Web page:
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History of the Mohawk Valley: Gateway to the West 1614-1925
Herbert D. Rushmer

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[This information is from Vol. III, p. 520 of History of the Mohawk Valley: Gateway to the West 1614-1925, edited by Nelson Greene (Chicago: The S. J. Clarke Publishing Company, 1925). It is in the Reference collection of the Schenectady County Public Library at R 974.7 G81h. This online edition includes lists of portraits, maps and illustrations. As noted by Paul Keesler in his article, "The Much Maligned Mr. Greene," some information in this book has been superseded by later research or was provided incorrectly by local sources.]

Contents | Portraits | Illustrations | Maps

Portrait of Herbert D. Rushmer

Portrait: Herbert D. Rushmer

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Herbert D. Rushmer, senior member of the firm of Rushmer & Jennison in Utica, has been actively identified with the profession of architecture in this city during the past thirty-eight years. His birth occurred in Frankfort, Herkimer county, New York, on the 12th of December, 1865, and his early education was obtained in a private school. He continued his intellectual training in Colgate Academy of Hamilton, New York, and in 1886, on attaining his majority, began studying architecture in Utica in the office of Jacob Agne, under whose direction he became acquainted with the various phases of the business, familiarizing himself with the work from both the scientific and practical standpoints. Continuous progress which he made in his chosen calling won the attention of those whom he served and in due time promotion followed, bringing him at length to a partnership when, in 1900, he was made a member of the firm of Agne, Rushmer & Jennison. Since the death of the senior partner in April, 1918, the firm name has been Rushmer & Jennison. Many of Utica's finest structures stand as monuments to the ability, enterprise and progressive business methods of this firm and greatly enhance the attractive appearance of the city. Among the handsome buildings they have designed are: The Utica Free Academy, the Homeopathic Hospital, the Elks Club, the office building of the Utica Consolidated Water Company and the First Church of Christ, Scientist.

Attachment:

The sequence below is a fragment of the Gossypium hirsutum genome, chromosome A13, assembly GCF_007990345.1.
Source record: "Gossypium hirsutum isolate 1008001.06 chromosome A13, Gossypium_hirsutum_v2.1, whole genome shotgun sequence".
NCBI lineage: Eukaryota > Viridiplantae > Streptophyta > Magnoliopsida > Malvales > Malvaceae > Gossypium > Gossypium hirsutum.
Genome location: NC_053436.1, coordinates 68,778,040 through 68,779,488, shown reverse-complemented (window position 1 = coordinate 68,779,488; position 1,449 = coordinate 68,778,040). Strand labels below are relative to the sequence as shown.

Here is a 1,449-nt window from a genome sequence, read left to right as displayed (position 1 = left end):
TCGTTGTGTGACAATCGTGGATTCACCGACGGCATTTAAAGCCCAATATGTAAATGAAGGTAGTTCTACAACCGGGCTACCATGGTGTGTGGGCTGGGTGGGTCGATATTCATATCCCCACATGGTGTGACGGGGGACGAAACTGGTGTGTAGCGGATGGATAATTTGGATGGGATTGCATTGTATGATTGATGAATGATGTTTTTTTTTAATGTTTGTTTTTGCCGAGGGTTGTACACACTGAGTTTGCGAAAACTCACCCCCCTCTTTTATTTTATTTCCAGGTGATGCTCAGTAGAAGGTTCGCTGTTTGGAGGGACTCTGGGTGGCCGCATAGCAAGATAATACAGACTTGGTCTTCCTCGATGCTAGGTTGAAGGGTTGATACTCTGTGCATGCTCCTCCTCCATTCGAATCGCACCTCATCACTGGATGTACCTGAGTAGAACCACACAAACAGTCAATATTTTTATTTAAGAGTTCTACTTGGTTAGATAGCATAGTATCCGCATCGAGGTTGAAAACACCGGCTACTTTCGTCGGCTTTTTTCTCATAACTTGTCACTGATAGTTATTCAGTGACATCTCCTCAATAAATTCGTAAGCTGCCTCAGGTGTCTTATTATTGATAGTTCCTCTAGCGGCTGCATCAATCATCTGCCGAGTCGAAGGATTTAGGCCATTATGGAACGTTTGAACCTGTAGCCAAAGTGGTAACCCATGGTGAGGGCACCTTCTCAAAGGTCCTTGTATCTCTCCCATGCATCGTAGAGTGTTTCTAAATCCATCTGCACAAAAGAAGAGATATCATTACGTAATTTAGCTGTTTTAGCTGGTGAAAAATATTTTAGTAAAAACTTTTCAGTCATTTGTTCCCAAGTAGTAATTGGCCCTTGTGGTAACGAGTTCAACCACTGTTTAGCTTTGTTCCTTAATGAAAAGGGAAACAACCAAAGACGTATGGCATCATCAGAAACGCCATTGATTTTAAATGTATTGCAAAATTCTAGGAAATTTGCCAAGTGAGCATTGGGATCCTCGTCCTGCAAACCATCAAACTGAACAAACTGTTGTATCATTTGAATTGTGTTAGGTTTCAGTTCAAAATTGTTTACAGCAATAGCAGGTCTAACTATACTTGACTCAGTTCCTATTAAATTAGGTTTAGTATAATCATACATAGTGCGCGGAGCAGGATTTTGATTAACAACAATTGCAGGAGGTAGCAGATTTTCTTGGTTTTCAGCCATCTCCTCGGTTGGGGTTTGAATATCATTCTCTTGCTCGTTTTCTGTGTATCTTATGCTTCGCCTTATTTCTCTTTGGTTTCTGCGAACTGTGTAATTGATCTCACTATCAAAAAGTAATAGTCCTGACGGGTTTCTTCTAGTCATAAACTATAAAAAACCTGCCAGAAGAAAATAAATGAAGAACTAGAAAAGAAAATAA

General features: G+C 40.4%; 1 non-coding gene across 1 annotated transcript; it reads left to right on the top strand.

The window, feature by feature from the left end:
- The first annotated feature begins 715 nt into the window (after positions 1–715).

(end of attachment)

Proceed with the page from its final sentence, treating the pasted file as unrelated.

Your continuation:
Mr. Rushmer was married in 1905. He attends the First Presbyterian church and in politics maintains an independent attitude, supporting men and measures rather than party. In matters of citizenship he takes a progressive stand, giving his support to all movements and measures which he deems of practical value in the upbuilding and improvement of his adopted city. In Herbert D. Rushmer the profession of architecture in its highest phase finds a worthy exponent. He is a thirty-second degree Mason, being secretary of Mohawk Valley Consistory and is a Noble of the Mystic Shrine.

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